Santiago is now senior vice president of artist management at Roc Nation, a record label founded by Brooklyn-born rapper and billionaire business mogul Shawn “Jay-Z” Carter. Santiago unassumingly Zooms in for this interview from a posh Parisian cafe, just hours after deboarding a pristine private Gulfstream jet from Miami. (He’s on a promotional run through Saudi Arabia with multi-platinum-selling, Grammy-award-winning Palestinian-American artist and producer, DJ Khaled, whose career Santiago guides.)
Having humbly risen from street team promo employee to trusted label executive who has worked directly with Jay-Z for the past 30 years, Santiago has earned a front-row seat to countless historic hip-hop moments, including Jay-Z’s multi-year agreement with the NFL to advise on entertainment for mega-events like the Super Bowl, and his formation of the TIDAL global streaming service, built as an alternative to industry dominators Apple and Spotify. Santiago marvels at the genre’s evolution and ubiquity.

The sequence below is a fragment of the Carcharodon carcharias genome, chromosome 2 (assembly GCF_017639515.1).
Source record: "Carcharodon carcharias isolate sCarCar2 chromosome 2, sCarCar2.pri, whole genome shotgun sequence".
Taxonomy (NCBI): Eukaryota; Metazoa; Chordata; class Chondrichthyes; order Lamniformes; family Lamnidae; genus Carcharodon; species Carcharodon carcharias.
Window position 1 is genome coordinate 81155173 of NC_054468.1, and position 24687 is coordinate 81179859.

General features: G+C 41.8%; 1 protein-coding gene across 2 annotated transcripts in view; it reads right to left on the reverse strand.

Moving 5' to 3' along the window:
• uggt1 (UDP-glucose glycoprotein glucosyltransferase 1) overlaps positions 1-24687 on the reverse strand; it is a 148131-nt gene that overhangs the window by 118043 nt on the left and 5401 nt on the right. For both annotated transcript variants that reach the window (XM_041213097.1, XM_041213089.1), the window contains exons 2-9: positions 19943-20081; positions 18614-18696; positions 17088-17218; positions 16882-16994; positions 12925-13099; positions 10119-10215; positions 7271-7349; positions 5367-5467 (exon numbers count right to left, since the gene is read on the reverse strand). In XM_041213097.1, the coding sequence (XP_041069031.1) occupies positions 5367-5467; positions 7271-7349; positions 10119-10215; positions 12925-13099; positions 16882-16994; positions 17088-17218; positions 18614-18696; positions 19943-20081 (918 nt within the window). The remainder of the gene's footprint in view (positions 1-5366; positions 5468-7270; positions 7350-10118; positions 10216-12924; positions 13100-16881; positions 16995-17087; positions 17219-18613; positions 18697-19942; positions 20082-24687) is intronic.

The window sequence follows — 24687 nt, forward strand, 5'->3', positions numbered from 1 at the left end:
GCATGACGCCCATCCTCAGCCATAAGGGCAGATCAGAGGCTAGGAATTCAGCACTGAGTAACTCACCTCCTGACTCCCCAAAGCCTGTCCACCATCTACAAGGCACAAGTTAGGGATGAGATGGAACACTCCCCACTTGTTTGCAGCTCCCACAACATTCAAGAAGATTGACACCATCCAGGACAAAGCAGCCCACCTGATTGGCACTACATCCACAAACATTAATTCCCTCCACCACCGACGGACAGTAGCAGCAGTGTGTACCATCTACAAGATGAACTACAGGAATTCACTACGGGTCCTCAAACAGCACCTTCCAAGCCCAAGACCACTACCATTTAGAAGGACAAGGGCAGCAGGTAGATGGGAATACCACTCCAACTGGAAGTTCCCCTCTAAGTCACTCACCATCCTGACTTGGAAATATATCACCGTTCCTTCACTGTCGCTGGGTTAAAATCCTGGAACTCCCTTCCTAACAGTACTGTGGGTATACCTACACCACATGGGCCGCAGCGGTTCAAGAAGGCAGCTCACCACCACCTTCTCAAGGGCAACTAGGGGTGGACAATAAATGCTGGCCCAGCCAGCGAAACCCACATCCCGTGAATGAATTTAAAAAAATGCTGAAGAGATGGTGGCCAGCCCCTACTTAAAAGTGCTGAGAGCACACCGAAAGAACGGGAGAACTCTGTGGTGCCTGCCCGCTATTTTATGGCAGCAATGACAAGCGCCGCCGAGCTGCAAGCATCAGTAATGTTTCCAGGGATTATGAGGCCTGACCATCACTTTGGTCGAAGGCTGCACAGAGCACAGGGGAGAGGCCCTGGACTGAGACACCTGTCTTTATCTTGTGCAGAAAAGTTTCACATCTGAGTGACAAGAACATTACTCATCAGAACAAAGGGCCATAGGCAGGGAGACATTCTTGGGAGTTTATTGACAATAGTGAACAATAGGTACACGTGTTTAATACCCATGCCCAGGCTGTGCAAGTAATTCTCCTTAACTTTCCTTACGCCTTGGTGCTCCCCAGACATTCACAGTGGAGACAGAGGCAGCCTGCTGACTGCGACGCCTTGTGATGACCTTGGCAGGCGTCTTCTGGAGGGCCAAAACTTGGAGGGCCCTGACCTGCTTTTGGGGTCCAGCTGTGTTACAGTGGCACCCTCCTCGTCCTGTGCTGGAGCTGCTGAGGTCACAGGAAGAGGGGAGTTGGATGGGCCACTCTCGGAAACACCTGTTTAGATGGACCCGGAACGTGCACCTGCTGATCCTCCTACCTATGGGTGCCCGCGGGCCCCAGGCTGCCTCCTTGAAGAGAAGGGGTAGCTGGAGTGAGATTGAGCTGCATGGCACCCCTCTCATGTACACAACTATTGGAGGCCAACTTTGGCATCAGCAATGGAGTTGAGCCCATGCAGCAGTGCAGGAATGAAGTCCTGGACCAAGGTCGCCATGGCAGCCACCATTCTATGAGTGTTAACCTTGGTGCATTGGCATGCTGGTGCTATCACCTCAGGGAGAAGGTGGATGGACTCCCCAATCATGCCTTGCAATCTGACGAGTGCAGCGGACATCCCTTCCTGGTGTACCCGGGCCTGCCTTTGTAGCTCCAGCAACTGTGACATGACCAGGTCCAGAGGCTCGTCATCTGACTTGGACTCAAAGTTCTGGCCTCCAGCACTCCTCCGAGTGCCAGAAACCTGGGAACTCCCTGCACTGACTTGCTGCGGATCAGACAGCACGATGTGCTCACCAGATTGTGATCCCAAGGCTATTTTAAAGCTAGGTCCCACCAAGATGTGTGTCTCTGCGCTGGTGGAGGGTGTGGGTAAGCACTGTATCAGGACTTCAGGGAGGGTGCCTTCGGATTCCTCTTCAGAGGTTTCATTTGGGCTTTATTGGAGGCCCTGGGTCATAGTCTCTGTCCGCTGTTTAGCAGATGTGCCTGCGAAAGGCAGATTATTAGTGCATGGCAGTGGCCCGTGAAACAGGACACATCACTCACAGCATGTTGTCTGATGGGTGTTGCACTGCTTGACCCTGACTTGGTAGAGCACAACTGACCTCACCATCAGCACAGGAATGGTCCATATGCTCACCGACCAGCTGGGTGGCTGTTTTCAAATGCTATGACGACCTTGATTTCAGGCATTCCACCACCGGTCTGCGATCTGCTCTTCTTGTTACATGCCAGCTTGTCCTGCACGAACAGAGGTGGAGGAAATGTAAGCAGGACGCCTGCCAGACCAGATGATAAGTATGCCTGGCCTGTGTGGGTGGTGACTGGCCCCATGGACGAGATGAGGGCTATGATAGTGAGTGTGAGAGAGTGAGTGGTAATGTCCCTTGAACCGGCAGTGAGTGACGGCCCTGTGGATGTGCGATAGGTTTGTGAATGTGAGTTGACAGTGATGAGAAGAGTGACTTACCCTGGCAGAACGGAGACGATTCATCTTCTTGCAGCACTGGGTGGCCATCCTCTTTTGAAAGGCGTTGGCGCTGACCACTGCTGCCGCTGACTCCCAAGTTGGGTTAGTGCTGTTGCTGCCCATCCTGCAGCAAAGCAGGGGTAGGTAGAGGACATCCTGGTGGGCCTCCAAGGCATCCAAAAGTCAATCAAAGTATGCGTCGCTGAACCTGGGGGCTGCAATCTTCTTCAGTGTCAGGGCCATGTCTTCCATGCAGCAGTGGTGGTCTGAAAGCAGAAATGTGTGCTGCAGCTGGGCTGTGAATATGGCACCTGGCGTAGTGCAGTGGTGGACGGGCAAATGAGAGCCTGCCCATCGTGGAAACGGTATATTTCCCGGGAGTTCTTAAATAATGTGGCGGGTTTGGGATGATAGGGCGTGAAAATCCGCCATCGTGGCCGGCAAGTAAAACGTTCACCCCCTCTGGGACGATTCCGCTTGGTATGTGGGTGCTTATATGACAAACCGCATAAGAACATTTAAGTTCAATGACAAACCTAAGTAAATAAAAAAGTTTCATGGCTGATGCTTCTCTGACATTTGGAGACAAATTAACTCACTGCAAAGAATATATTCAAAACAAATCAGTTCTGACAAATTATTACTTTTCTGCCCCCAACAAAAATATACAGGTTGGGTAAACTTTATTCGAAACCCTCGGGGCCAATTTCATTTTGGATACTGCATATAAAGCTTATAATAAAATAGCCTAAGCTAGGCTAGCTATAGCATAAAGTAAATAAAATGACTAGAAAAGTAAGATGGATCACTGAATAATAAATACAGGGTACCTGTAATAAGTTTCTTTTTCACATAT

“Seeing the culture be so . . . relevant . . . I mean to the world . . . not only [to] kids in middle America . . . kids outside of our communities . . . white kids, and Asian kids, and French kids,” he reflects, then says matter-of-factly, “In so many ways, we’ve crossed the line as Black and brown people . . . .moving over into . . . genres and just positions that were only . . . held by other people before.”
He cites Rihanna, whom, in 2021, Forbes crowned the wealthiest musician in the world, with an estimated net worth of $1.7 billion, second only to Oprah Winfrey as the richest female entertainer. The bulk of her wealth comes from her ownership in the Fenty Beauty brand she launched in 2017, her lingerie company, Savage x Fenty, valued at an estimated $270 million, and earnings from her career as a chart-topping musician and actress.